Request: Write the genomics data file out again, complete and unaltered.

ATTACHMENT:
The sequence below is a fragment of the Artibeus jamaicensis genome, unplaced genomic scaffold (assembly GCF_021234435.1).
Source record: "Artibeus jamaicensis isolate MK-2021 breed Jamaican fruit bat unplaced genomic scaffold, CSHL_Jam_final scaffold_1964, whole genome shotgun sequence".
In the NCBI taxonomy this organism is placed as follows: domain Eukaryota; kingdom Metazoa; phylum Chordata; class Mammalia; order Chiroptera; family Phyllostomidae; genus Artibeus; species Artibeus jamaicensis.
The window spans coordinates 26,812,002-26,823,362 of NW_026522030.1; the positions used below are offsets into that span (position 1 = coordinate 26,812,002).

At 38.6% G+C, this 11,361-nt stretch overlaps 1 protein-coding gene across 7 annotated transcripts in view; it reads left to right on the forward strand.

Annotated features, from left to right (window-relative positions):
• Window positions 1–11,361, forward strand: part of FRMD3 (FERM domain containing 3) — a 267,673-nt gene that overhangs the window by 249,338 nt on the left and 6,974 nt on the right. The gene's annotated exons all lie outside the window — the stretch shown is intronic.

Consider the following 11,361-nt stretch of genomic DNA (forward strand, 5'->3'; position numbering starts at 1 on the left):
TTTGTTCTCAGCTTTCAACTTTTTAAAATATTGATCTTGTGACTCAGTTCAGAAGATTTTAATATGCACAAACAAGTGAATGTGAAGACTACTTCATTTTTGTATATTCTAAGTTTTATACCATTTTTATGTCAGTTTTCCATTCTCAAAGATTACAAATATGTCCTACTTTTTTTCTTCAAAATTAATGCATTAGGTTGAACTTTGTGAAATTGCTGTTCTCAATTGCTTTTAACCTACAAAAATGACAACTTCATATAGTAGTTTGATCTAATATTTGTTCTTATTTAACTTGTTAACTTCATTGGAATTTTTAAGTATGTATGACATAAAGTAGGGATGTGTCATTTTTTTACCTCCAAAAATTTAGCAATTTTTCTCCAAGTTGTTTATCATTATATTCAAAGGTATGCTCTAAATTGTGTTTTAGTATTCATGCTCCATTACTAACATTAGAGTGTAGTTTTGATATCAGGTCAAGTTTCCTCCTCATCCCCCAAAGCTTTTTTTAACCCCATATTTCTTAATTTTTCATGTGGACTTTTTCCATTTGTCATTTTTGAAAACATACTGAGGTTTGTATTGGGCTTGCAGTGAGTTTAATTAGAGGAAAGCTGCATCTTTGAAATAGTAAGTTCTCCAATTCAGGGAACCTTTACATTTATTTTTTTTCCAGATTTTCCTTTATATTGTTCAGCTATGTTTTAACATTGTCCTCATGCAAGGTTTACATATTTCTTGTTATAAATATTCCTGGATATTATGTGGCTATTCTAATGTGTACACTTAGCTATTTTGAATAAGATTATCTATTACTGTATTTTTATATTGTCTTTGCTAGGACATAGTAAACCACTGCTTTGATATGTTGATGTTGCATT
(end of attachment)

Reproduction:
The sequence below is a fragment of the Artibeus jamaicensis genome, unplaced genomic scaffold (assembly GCF_021234435.1).
Source record: "Artibeus jamaicensis isolate MK-2021 breed Jamaican fruit bat unplaced genomic scaffold, CSHL_Jam_final scaffold_1964, whole genome shotgun sequence".
In the NCBI taxonomy this organism is placed as follows: domain Eukaryota; kingdom Metazoa; phylum Chordata; class Mammalia; order Chiroptera; family Phyllostomidae; genus Artibeus; species Artibeus jamaicensis.
The window spans coordinates 26,812,002-26,823,362 of NW_026522030.1; the positions used below are offsets into that span (position 1 = coordinate 26,812,002).

At 38.6% G+C, this 11,361-nt stretch overlaps 1 protein-coding gene across 7 annotated transcripts in view; it reads left to right on the forward strand.

Annotated features, from left to right (window-relative positions):
• Window positions 1–11,361, forward strand: part of FRMD3 (FERM domain containing 3) — a 267,673-nt gene that overhangs the window by 249,338 nt on the left and 6,974 nt on the right. The gene's annotated exons all lie outside the window — the stretch shown is intronic.

Consider the following 11,361-nt stretch of genomic DNA (forward strand, 5'->3'; position numbering starts at 1 on the left):
TTTGTTCTCAGCTTTCAACTTTTTAAAATATTGATCTTGTGACTCAGTTCAGAAGATTTTAATATGCACAAACAAGTGAATGTGAAGACTACTTCATTTTTGTATATTCTAAGTTTTATACCATTTTTATGTCAGTTTTCCATTCTCAAAGATTACAAATATGTCCTACTTTTTTTCTTCAAAATTAATGCATTAGGTTGAACTTTGTGAAATTGCTGTTCTCAATTGCTTTTAACCTACAAAAATGACAACTTCATATAGTAGTTTGATCTAATATTTGTTCTTATTTAACTTGTTAACTTCATTGGAATTTTTAAGTATGTATGACATAAAGTAGGGATGTGTCATTTTTTTACCTCCAAAAATTTAGCAATTTTTCTCCAAGTTGTTTATCATTATATTCAAAGGTATGCTCTAAATTGTGTTTTAGTATTCATGCTCCATTACTAACATTAGAGTGTAGTTTTGATATCAGGTCAAGTTTCCTCCTCATCCCCCAAAGCTTTTTTTAACCCCATATTTCTTAATTTTTCATGTGGACTTTTTCCATTTGTCATTTTTGAAAACATACTGAGGTTTGTATTGGGCTTGCAGTGAGTTTAATTAGAGGAAAGCTGCATCTTTGAAATAGTAAGTTCTCCAATTCAGGGAACCTTTACATTTATTTTTTTTCCAGATTTTCCTTTATATTGTTCAGCTATGTTTTAACATTGTCCTCATGCAAGGTTTACATATTTCTTGTTATAAATATTCCTGGATATTATGTGGCTATTCTAATGTGTACACTTAGCTATTTTGAATAAGATTATCTATTACTGTATTTTTATATTGTCTTTGCTAGGACATAGTAAACCACTGCTTTGATATGTTGATGTTGCATT